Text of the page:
@easy like sunday morning: If you’re not capable of reading and interpreting the results of a psychological study you should probably refrain from commenting. In no way did the study claim that STDs somehow infect cheaters more easily than those in open relationships, it showed that the behavior of the cheaters was riskier and set them up for higher rates of STD infection.

  • Matt

    @SFHarry: No you see the opposition to gay marriage is based on nothing other than ancient religious books and outdated social mores while the opposition to open relationships is based on…

  • Hyhybt

    It seems simpler to me. I’d think that it’s far easier for people in open relationships to be prepared for their outside activities, not only because keeping supplies around isn’t risking getting caught, but also because it’s easier, if you’re cheating, at least to feel like it just sort of happened, no matter how often.

  • Atlanta Joe

    I have no statistics to back up this approach… but I do raise as a question whether open relationship folks might not be “more selective”in their choice of desserts, whereas the “cheaters” might be more prone to take whatever’s available simply because.. it is..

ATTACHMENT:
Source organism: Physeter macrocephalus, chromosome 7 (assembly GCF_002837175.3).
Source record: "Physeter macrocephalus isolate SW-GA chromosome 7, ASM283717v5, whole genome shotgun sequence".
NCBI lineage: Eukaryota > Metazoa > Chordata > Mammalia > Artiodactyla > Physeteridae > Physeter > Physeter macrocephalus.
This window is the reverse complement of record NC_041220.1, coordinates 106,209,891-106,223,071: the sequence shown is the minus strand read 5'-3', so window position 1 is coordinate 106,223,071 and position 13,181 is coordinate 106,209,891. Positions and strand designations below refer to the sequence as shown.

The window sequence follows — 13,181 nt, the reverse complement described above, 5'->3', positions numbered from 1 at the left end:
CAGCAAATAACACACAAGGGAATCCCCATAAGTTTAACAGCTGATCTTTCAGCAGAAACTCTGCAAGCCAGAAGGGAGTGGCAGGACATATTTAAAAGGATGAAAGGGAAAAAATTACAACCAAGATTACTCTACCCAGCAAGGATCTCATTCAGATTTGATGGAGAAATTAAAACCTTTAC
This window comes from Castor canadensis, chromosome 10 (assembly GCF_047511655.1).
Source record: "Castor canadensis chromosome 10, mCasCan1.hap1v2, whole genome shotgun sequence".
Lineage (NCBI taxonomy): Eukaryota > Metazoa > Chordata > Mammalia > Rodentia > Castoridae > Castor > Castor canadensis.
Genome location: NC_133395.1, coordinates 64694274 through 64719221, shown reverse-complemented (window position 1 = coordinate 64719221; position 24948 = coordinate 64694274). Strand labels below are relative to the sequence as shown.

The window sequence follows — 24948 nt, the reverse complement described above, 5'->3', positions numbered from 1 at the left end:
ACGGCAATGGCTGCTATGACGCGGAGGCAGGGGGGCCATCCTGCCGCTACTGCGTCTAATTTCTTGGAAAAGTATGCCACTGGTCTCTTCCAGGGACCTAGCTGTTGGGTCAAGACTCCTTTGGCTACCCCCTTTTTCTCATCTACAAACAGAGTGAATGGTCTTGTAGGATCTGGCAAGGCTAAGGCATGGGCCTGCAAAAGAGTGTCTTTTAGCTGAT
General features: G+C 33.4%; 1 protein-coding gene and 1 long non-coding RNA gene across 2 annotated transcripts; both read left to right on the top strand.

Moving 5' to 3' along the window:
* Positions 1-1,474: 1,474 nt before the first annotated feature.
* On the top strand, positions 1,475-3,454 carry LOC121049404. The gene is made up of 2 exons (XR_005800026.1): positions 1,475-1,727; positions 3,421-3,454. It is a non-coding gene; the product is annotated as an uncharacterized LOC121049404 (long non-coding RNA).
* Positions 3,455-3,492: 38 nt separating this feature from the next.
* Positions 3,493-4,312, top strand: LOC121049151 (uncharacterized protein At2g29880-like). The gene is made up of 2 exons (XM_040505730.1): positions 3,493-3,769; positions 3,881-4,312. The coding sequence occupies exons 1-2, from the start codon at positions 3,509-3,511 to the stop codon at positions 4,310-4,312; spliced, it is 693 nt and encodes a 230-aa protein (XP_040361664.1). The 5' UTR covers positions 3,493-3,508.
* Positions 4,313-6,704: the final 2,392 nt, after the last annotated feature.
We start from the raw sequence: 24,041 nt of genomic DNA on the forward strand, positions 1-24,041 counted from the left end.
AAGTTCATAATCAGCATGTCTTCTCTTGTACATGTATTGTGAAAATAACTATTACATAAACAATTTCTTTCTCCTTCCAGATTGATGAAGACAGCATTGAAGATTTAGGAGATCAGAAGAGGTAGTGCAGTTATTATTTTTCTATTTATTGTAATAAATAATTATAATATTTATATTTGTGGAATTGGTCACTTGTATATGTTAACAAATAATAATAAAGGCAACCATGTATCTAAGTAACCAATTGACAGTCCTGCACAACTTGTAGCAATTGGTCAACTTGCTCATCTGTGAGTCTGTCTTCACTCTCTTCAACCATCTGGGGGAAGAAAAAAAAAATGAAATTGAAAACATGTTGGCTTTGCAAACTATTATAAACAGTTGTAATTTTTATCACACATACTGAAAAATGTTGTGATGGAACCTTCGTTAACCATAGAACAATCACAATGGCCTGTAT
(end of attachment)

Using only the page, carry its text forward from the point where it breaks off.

• UsualPlayers

    I don’t understand the point of this study. That honesty is of more value in terms of health? Thanks. Water is wet. The real question for me is whether multiple partners leads to more STDs than a single partner. If the answer to that is yes, then the thing that society from a health stand point should be pushing is negotiated choices, but clear on what those choices mean. Monogamous being better than open relationships being better than cheating would provide better insight rather than telling people in open relationships that “at least you are better than the worst off”

  • B

    No. 3 · easy like sunday morning wrote, “This is complete and utter BS. STD’s DO NOT discriminate between those in open relationships and cheaters. Sorry, that’s just fact!”

    It is probably not BS – what it means is that people in “open relationships” may be more likely to use a condom or that their population of sex partners (other than their regular partner) are less likely to have an STD than those of the cheaters.

    It makes sense – the partners the “cheaters” get may be ones who tend to hand out in sex clubs and do it as much as possible with anyone showing signs of not being completely comatose. The cheaters may be more likely to go to sex clubs as well – if only to save time, which makes an excuse for not being home easier to formulate as one has to explain away less time.

  • Hyhybt

    @UsualPlayers: Well, theoretically at least, you’re right. Something else to consider, though, is that because monogamy is safest (and/or morally correct, depending on the values of the people in question) there is naturally going to be an inclination to promise monogamy when you cannot or will not deliver on it, and then to pretend you are being monogamous rather than renegotiating your relationship.

  • Tim

    I agree with easy like Sunday morning. I know men who were in open relationships who got infected with STDs.

  • Dre

    Real Mike, what’s your point? You both have had STDs in the past and you’re HIV+.

  • ThatoneguyJon

    @Baba Booey: So its promiscuity regardless if both parties show consent? By that logic, barbeques are outdoor house fires.